We know that creativity and conceptual tasks requiring collaboration between crew members declines in performance as the duration of a mission increases (Larson et al., 2019). It is thus important to focus training not only on individual tasks but on tasks that require collaboration and creative agility. In addition, unanticipated events can cause simple tasks to become more challenging. Training under such conditions can better prepare trainees for a range of situations.
The scenario I have proposed involves two main aspects: collaboration on a task, and response to an unexpected event interrupting that collaboration.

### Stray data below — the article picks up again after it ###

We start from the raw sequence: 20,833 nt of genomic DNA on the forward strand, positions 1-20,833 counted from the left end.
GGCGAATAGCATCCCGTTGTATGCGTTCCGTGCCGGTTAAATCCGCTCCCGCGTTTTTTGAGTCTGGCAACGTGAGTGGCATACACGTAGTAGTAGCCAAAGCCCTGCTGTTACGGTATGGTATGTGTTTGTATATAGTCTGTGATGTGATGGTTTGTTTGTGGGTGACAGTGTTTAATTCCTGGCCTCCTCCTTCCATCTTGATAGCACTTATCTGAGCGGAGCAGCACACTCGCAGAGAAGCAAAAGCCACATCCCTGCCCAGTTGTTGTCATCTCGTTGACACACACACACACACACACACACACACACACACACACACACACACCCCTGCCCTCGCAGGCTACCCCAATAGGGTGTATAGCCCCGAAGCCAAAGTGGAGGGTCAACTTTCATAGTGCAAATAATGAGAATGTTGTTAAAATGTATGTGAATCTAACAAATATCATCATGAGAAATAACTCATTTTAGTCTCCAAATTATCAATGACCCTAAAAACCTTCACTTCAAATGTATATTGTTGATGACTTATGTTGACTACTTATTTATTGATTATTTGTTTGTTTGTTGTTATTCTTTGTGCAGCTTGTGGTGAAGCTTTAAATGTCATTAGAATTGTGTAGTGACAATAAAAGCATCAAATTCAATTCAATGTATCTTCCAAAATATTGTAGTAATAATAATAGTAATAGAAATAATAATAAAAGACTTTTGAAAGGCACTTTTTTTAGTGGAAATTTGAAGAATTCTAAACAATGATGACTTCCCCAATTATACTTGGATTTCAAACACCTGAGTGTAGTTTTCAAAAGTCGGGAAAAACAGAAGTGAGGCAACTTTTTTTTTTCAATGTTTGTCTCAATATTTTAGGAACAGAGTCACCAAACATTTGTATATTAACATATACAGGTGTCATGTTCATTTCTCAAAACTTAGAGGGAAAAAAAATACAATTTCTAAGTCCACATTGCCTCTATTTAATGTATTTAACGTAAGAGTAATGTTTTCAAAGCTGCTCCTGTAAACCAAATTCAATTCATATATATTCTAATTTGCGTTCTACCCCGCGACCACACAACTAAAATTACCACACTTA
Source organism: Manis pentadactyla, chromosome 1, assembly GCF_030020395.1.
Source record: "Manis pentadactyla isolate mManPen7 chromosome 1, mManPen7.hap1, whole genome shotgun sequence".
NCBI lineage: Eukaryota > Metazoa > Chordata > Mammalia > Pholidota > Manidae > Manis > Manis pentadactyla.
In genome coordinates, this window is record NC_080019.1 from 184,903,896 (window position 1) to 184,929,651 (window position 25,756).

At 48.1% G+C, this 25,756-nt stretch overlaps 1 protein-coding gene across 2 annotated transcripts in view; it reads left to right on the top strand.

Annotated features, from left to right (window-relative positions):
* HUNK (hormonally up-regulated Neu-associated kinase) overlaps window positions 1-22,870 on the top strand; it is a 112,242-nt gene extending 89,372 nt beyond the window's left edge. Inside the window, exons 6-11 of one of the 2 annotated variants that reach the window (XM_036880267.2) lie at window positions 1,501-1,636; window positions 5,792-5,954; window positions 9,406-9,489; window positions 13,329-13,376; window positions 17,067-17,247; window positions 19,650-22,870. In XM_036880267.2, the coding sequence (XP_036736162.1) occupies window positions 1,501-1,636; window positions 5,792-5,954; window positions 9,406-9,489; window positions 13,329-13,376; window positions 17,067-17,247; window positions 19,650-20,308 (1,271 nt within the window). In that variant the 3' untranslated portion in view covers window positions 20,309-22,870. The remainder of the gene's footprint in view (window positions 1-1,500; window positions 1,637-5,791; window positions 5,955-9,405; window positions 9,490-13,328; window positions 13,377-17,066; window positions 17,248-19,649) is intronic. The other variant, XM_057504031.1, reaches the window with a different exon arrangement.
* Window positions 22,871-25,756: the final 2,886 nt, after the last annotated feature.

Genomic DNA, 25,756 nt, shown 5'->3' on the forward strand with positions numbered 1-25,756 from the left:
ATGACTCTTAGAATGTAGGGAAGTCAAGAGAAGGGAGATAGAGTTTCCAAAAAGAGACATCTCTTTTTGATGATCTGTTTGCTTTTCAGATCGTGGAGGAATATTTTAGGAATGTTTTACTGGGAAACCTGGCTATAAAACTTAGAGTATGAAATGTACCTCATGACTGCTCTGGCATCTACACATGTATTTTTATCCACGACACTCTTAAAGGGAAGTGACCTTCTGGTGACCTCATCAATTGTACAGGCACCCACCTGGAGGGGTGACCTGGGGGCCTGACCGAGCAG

This two part scenario first involves the task of unbogging a rover and second to respond to a medical issue encountered by a fellow astronaut.
Part 1 utilises 6 assets to complete the task of unbogging the rover: a rover, a shovel to dig under a wheel, loose soil that is moved as part of digging, a ramp to place under the wheel and mallet to wedge it further under, and a fellow astronaut to interact with via hand signals to co-ordinate driving the rover forward and altering positioning of the ramp.
Part 2 takes place immediately after the conclusion of Part 1 and is initiated by the fellow astronaut becoming unresponsive. Using one additional asset (a wrist monitor), it is the task of the agent to attend to the fellow astronaut, move them out of the rover and into the recovery position, check vitals and call for help.